Nectar is the food of butterflies (and moths) and is taken up through the long proboscis which is normally tightly coiled below the butterfly’s head. Without an appropriate nectar source in an area, butterflies may not be able to breed as nectar is necessary for sustaining the activities of butterflies especially for mating and egg laying.
The right plants in the right place can help butterflies survive.
Host plants are food for the caterpillar stages. These plants are being re-introduced into areas where they formerly occurred. For example: the bitter-bush blue butterfly’s hostplant Adriana quadripartita var klotzchii or ‘coast bitter bush’ is being planted on coastal dunes and in wetland areas, the saw sedge Gahnia spp. is being planted as this is the host plant of several small brown skipper butterflies.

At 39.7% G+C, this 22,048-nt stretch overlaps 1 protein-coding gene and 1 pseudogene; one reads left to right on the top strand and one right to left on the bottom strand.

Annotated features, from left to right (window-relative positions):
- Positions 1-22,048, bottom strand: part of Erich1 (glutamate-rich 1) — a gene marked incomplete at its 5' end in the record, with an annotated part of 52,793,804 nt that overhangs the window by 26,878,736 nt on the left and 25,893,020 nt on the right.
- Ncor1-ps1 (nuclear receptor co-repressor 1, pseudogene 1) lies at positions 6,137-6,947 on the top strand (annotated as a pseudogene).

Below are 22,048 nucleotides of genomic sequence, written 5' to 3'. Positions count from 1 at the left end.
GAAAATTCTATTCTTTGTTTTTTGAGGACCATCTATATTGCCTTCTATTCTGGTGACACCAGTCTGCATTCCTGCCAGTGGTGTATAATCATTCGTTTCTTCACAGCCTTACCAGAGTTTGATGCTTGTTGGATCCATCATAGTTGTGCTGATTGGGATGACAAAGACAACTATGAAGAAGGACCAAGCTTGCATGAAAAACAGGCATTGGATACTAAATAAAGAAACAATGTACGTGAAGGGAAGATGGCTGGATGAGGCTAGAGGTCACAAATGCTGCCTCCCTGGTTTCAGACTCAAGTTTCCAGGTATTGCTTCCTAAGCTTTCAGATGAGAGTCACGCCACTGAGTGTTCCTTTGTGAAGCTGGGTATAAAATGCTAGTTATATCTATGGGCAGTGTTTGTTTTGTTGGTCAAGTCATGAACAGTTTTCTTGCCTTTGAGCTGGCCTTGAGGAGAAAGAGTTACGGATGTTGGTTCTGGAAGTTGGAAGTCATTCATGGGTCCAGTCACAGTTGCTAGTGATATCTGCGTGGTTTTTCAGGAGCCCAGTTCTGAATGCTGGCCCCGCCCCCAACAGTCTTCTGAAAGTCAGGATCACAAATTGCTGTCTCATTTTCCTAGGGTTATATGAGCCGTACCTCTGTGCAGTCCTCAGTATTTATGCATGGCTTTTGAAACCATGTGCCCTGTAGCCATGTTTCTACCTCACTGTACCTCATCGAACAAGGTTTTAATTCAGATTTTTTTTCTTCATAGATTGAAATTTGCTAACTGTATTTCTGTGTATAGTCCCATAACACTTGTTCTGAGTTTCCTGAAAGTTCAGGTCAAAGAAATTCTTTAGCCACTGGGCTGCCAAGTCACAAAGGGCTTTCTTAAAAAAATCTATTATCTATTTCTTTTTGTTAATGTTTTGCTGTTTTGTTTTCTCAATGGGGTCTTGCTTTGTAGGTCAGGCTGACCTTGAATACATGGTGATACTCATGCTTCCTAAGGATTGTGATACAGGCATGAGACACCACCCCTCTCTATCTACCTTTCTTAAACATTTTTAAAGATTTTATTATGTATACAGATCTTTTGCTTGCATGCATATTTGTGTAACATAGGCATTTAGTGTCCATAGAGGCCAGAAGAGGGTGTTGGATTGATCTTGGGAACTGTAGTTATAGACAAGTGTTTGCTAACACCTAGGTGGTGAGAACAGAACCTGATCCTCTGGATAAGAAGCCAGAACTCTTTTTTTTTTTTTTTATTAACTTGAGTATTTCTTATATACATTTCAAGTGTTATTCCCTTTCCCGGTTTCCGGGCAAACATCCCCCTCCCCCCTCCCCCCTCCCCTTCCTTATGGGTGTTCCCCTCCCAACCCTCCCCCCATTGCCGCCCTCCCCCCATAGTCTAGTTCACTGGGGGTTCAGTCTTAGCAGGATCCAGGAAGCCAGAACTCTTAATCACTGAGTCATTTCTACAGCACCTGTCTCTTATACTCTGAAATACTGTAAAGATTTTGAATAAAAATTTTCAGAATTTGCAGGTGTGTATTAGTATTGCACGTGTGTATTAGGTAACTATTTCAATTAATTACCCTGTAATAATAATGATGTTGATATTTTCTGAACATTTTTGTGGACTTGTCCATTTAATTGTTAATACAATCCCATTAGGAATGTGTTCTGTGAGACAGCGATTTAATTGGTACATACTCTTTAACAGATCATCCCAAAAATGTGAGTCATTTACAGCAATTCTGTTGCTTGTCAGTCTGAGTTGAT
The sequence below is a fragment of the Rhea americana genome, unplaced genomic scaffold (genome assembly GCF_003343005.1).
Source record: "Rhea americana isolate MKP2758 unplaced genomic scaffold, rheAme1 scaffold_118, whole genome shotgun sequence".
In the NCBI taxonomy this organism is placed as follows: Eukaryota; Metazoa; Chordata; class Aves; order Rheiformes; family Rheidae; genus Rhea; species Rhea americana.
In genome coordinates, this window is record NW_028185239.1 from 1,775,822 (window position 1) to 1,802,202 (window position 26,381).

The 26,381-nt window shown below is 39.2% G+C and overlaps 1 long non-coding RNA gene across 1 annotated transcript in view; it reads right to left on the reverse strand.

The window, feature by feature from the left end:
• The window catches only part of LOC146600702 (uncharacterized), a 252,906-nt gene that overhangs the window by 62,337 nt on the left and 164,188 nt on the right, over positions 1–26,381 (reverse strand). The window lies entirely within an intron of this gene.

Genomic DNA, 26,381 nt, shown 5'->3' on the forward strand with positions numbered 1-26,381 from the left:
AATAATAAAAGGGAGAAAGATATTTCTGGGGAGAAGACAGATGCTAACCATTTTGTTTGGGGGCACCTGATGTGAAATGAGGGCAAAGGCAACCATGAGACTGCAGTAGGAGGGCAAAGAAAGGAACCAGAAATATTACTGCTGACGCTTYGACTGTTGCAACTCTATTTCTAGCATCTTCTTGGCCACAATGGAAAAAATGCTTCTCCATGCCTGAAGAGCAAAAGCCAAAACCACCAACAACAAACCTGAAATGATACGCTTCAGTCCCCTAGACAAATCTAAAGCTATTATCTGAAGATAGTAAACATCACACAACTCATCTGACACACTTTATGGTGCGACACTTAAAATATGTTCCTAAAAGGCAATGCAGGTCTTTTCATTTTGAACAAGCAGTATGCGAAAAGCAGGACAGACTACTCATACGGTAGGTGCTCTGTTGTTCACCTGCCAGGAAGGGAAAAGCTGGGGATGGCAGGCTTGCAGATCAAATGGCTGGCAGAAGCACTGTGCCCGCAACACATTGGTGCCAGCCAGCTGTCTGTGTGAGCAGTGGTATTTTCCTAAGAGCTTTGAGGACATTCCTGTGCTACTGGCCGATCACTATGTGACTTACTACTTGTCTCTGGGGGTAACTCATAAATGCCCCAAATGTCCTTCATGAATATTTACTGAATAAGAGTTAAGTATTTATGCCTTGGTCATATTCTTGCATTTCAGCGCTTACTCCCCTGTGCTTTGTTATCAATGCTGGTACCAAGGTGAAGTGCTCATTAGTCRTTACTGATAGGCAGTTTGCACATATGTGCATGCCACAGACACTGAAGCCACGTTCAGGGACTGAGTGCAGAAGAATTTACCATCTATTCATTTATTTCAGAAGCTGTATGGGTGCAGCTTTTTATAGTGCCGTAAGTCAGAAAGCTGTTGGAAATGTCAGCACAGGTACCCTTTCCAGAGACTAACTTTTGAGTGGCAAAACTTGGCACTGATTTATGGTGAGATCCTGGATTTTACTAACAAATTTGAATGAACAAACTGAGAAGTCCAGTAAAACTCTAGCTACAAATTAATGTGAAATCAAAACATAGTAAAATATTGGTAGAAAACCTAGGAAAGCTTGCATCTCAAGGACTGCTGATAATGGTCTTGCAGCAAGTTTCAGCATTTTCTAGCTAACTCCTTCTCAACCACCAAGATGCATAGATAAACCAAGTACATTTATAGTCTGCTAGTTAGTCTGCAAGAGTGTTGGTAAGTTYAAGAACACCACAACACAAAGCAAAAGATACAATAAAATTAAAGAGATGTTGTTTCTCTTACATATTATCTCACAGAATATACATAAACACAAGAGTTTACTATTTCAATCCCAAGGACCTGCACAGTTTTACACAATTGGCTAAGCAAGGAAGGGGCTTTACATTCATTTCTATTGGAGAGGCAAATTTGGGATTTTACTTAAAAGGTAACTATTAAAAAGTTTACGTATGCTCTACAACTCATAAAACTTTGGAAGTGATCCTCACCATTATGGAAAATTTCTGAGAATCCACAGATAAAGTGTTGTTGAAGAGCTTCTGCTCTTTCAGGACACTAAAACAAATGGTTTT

Sometimes butterfly habitat is threatened by spraying or removal of their host plant. For example, the caterpillars of several blue butterflies feed on native mistletoes in the Mt.Lofty Ranges. In some areas where mistletoes are numerous, eradication is being proposed by local government. This may eradicate colonies of butterflies as well as the mistletoe.